Demands for inquiry into school transport ‘chaos’Russell Hargrave reports on the latest problems with the council’s new school transport policy Angry parents are demanding that Waltham Forest [...]
Russell Hargrave reports on the latest problems with the council’s new school transport policy
Angry parents are demanding that Waltham Forest Council conducts an inquiry into the “chaos” of its new school transport scheme for vulnerable children.
At the start of the new school term children with special educational needs were left on busy roads without lifts to school and some have missed classes completely, in the latest controversy to hit the assisted transport programme.
The problems arose after changes introduced by CT Plus, the company responsible for taking vulnerable children to and from school. Pupils using specially-adapted buses for school travel had previously been collected from their homes, but under the new scheme they use a series of ‘pick-up points’ around the borough.
However, some families were not told which pick-up points to use until the last few days before the new term began, and some buses turned up late or did not arrive at all. One local mum, Vicky Kemp, described how worried she was about the effect on her son, who uses a wheelchair and has been picked up from his home by a minibus for the last ten years.
The old system was “quite straightforward, very easy,” Vicky told the Echo, “but in this new term we discovered that we have to go to a pick-up point, which is two streets from where we live, and stand on the corner of the road and wait for a period of time which is unknown.
“It is just so unpredictable.”
Vicky explained that her son’s condition means that he struggles to keep himself warm. “It’s so worrying, they’re just not thinking about the children’s health.”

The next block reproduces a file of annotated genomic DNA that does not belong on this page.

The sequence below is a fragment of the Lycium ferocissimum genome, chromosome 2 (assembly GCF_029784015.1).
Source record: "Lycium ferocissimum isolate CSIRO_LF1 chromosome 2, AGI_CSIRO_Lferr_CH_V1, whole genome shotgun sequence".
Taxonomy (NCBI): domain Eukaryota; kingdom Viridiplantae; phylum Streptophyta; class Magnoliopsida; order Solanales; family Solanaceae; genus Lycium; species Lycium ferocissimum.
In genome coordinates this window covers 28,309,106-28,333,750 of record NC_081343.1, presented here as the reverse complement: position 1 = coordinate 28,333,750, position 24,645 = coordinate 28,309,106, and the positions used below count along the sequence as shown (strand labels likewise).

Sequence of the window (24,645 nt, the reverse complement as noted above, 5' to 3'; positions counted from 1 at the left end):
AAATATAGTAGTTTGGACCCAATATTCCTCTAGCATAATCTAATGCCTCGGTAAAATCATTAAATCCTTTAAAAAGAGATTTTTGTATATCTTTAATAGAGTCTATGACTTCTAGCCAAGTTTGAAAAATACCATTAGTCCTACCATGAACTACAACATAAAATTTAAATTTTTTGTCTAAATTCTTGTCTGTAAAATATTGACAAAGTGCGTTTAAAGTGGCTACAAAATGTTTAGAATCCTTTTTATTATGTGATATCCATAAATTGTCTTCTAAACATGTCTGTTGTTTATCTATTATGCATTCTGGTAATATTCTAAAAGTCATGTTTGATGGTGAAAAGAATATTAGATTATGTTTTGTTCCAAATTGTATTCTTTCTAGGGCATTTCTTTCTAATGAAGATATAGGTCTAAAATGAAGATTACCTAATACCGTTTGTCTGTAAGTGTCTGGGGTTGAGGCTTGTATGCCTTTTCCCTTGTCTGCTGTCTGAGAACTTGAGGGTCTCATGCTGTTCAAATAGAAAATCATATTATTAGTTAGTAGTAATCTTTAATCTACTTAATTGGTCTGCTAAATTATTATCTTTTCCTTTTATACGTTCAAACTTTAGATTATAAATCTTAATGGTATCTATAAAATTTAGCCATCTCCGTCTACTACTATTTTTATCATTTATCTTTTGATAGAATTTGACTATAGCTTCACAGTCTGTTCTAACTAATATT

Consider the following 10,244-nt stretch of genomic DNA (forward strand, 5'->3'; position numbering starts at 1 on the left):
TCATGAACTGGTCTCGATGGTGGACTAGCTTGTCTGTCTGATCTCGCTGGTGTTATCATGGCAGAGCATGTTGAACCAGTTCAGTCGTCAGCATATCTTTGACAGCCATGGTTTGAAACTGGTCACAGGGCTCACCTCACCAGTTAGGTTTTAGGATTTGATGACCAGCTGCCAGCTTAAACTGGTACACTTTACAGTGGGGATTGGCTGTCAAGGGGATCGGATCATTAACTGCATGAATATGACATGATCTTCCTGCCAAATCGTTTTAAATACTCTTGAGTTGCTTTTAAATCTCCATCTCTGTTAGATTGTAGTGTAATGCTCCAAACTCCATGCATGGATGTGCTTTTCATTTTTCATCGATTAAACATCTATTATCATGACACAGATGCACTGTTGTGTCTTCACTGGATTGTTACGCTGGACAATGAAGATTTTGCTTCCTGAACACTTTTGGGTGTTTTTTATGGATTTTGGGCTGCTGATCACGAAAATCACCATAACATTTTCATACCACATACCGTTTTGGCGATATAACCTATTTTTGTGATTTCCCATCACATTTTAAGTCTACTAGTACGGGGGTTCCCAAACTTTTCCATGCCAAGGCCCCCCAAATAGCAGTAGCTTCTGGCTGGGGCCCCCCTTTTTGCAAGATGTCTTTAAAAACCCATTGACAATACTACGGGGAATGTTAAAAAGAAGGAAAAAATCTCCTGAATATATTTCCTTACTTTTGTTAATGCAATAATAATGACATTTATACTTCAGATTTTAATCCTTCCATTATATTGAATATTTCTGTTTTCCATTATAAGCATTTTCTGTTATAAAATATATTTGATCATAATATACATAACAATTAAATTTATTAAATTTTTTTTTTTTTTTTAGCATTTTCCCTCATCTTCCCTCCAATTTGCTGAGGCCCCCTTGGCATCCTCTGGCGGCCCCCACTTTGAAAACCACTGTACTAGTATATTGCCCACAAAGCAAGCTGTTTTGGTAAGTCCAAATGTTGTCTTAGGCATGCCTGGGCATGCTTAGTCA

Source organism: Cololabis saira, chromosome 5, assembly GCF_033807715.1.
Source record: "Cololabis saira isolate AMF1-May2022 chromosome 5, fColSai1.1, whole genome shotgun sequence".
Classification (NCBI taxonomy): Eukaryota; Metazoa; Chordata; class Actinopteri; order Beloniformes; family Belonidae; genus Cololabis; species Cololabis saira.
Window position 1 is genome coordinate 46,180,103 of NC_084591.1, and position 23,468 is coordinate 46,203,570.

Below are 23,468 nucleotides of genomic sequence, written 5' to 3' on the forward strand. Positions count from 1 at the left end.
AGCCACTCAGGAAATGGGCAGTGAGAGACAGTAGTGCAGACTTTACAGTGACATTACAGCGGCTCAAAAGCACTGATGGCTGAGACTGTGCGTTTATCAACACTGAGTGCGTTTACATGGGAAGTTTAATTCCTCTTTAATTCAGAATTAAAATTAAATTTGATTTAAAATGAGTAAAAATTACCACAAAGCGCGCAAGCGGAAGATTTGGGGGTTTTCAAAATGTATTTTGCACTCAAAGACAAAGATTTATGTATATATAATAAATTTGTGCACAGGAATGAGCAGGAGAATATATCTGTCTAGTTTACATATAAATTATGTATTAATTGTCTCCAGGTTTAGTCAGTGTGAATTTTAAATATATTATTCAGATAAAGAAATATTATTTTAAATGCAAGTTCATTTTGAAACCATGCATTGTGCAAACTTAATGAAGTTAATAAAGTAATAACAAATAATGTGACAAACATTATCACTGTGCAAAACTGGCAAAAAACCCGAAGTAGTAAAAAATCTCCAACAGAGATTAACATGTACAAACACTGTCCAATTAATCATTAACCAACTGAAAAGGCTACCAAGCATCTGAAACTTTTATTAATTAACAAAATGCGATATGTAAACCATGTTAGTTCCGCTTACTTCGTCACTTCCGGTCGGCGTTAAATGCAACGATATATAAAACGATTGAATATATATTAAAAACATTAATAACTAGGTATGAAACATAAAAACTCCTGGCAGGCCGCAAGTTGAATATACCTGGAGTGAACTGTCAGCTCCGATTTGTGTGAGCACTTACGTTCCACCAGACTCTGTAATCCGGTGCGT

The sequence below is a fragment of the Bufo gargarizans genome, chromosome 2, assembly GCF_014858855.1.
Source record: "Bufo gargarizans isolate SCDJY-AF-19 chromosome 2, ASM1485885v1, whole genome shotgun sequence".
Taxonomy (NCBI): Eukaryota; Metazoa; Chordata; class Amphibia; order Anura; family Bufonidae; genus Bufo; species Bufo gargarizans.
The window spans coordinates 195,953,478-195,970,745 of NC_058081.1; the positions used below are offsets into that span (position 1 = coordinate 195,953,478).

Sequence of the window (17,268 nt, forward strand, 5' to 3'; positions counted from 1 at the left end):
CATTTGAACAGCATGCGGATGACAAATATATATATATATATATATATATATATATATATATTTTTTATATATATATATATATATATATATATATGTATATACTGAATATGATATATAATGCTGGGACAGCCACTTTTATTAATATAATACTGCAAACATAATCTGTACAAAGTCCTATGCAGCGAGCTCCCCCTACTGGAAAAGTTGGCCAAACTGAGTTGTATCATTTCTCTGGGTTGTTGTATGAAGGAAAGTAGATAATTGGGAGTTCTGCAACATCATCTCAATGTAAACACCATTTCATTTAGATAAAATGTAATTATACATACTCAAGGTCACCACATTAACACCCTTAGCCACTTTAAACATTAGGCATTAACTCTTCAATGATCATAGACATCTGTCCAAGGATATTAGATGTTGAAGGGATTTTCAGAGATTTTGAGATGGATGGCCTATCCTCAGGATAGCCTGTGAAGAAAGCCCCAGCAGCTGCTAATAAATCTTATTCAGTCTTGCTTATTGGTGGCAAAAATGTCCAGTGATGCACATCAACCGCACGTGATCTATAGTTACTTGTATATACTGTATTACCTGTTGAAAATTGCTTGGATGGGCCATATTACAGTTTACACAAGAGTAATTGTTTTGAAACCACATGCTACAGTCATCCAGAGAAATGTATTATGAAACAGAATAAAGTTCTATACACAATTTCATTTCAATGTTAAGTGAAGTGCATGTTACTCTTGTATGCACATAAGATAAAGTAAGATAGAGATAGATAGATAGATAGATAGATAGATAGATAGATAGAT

Samantha Halil, who lives in Chingford and whose five-year old son needs assisted transport, said that she got less than 72 hours’ notice that the pick-up system was changing. The bus was 35 minutes late that first morning and late again in returning her son in the afternoon. “After half-an-hour I was thinking: ‘Where is my child?’” said Samantha, adding that he had been left “agitated and distressed”.
The scale of the problem is laid bare in an email seen by the Echo, sent to several local parents by Walthamstow MP Stella Creasy, which states that CT Plus received 1,500 phone calls during the first week after term began.
Dozens of worried families and local campaigners have also demanded that the council investigates what has gone wrong, in an open letter sent to council leaders and CT Plus executives.
It says: “This September saw the school transport system thrown into chaos for many families, causing excessive stress to those involved not only to the children and their families but even including the drivers and escorts themselves. This is impacting upon our children’s education.
“We are asking for an investigation into what has gone wrong as a matter of urgency and an ongoing plan of action to be put in place to ensure this will never happen again.”
In August the Echo revealed that the new contract between the council and CT Plus targeted savings of £1.2million from the budget over the next four years.
Waltham Forest Council issued a statement on behalf of CT Plus: “We apologise for this short notice [to changes] and the disruption to services for children but are committed to working with the council to resolving this in a timely and effective manner.”